parenthood, Uncategorized

They’ve got your back: Why my real-life crime story became a sign of hope

img_3475The first time I was catcalled was the summer I turned 12. “Loooooove you! In the purple!” the boys called. My reaction was a mix of awkward flattery and disbelief. Were they mocking me? They kept at it, giggling.

 

The first time I was propositioned was four years later, the summer I turned 16. A classmate at writing camp asked me in a student lounge, without particular warning, whether, hey, I wanted to “go do it now.” I said, “Go do it?” and turned away from him. We weren’t even friends. Lack of teenage nuance aside, the message was disheartening: there were those who cared not at all about what I had to say, my interests or biography or my voice. To some, I was only a body, and a body was something to be used.

 

I chose to teach my eldest daughter, now 15, that term “catcall” not long ago, when a truckload of men passed us while we walked the dog. I didn’t tell her much more — I didn’t warn her that as a comely young woman, she could expect years of this, or that she should always be mindful of her personal well being. We’ve talked about safety before, but on that street with the truck newly passed and her awareness of the men’s behavior still tending toward innocence, it felt like too much a visit from the adulthood she has not yet fully entered. I numbly kept it as a vocabulary lesson and couldn’t bear much more.

 

My youngest daughter made it to only first grade before she was viewed in sexual terms by a man, albeit one with criminal psychopathy. She and a friend had stopped at a park drinking fountain, taking a break from their rides on their scooters, when a man dropped his pants in the alcove of the adjacent bathroom. She and her friend were both only six years old.

 

One might look at me and my daughters, and at the countless similar stories of so many of us women viewed first as objects of sexual interest, and feel sullen or even enraged. We might gauge the low bar we have set for those in the recent public sphere and grow further troubled. Surely, we have work to do.

 

Amid this clamor, I offer a single hopeful sign that we humans are worthy creatures. There is more to the story of the day my youngest daughter became the victim of a sex crime.

 

Two young men witnessed the man’s criminal behavior in that alcove. They immediately accosted the offender and ensured he couldn’t flee. They moved him to the nearby lawn, where scores of their friends and family — at the park that day for a large gathering — encircled him.

 

I was aware of none of this. My daughter had subsequently fallen and skinned her knee. Totally ignorant of what had happened by the drinking fountain, I went to my vehicle to find a bandage and left my daughter with her friend’s mom. When I returned, I observed the group maintaining their angry circle around a lone man, seated helplessly on the grass. Their outrage was obvious. I gradually pieced together what had happened. Without those everyday heroes, the crime would’ve gone unpunished. I would have no idea what had happened to my young child.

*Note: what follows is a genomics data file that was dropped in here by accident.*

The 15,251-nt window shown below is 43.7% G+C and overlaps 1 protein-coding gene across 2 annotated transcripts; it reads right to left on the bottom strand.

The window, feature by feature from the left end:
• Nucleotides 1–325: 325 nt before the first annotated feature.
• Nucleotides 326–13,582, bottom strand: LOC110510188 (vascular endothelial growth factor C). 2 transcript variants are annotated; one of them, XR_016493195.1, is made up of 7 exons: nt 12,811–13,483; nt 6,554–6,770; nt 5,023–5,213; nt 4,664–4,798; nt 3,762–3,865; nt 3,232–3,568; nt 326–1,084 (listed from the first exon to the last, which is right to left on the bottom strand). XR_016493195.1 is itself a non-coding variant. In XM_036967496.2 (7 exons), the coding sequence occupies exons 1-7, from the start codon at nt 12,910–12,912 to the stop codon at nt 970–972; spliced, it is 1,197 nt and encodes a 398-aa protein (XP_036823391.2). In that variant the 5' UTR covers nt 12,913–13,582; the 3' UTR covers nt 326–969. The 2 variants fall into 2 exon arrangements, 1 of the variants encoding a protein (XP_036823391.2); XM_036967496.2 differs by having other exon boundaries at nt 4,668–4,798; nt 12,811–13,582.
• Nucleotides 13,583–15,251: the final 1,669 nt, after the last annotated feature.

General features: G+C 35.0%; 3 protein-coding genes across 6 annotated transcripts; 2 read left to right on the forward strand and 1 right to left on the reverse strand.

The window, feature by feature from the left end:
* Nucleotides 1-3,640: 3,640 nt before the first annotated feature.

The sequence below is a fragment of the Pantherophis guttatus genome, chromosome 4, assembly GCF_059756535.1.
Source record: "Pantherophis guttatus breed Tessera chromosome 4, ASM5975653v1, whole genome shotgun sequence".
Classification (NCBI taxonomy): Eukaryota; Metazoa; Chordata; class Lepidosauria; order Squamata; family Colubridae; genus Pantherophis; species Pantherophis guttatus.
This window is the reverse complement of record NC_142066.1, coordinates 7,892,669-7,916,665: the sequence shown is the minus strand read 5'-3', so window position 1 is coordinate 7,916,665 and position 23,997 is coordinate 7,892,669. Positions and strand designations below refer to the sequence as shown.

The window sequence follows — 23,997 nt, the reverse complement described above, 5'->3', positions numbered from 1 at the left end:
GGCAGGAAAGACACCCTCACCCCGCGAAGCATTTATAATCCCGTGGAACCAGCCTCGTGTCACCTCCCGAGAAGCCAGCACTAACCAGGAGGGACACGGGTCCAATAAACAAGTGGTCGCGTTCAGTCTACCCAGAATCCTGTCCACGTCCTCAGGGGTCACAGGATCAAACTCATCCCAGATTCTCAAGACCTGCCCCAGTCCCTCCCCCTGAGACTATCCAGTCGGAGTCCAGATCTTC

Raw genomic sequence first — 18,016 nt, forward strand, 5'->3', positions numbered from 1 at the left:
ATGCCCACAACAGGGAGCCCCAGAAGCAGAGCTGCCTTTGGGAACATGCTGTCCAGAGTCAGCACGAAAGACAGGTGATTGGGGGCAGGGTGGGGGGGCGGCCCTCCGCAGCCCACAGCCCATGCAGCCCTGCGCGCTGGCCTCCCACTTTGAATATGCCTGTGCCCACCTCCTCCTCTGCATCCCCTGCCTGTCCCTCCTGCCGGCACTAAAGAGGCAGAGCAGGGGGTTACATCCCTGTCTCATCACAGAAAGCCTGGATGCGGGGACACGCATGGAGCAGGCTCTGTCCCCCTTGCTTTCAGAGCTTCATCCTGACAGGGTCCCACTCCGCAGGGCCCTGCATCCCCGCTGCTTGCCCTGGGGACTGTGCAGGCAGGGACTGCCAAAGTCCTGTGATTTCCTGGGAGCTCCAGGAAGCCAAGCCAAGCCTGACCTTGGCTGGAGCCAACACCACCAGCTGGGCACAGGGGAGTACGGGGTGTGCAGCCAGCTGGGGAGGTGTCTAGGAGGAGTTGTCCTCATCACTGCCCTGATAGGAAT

Of course I was sickened to realize my little girl was a victim of a crime and that our lives were about to be impacted by a criminal case. Juxtaposed against those strong emotions, however, I couldn’t help but be reassured by the actions of those two young men and their benevolent posse. It was not their children who were victimized. Yet their outrage was certain and their course influential. By intervening, they likely protected future victims. The perpetrator turned out to be a registered sex offender with a lengthy record.

 

So it was their children who were victimized that afternoon next to that drinking fountain. And their children are mine. With their swift action, those two 22-year-olds – not much past their teen years themselves — introduced me to the justice of community, to a selfless vigilantism that comforts me to this day.

 

The legal proceedings dragged on for three years as the defendant sought repeated delays. Finally he pleaded guilty. A repeat offender, he will be sentenced in December and could receive up to 14 years in prison.

 

So it can be an ugly world. It can be an ugly and contentious world, a place dominated by self-interest and greed and the undervaluing of others. I’ve fretted over my child’s innocence lost, mulled restlessly over the unsettling “What if…?” question, and regretted the sad optics of taking my baby to a courtroom to practice serving as a witness in advance of a trial. The world can bring us pain. But two young men rushed to protect two little girls that day, and their tribe became my tribe, and our lives were linked. Our culture might stumble and err, and our media-saturated narrative might seem beyond repair, but there is good out there. There are many who respect the bodies and minds of women and girls. There is connection. We belong to each other. We have to let ourselves believe that, and then live that credo as brave witnesses.

 

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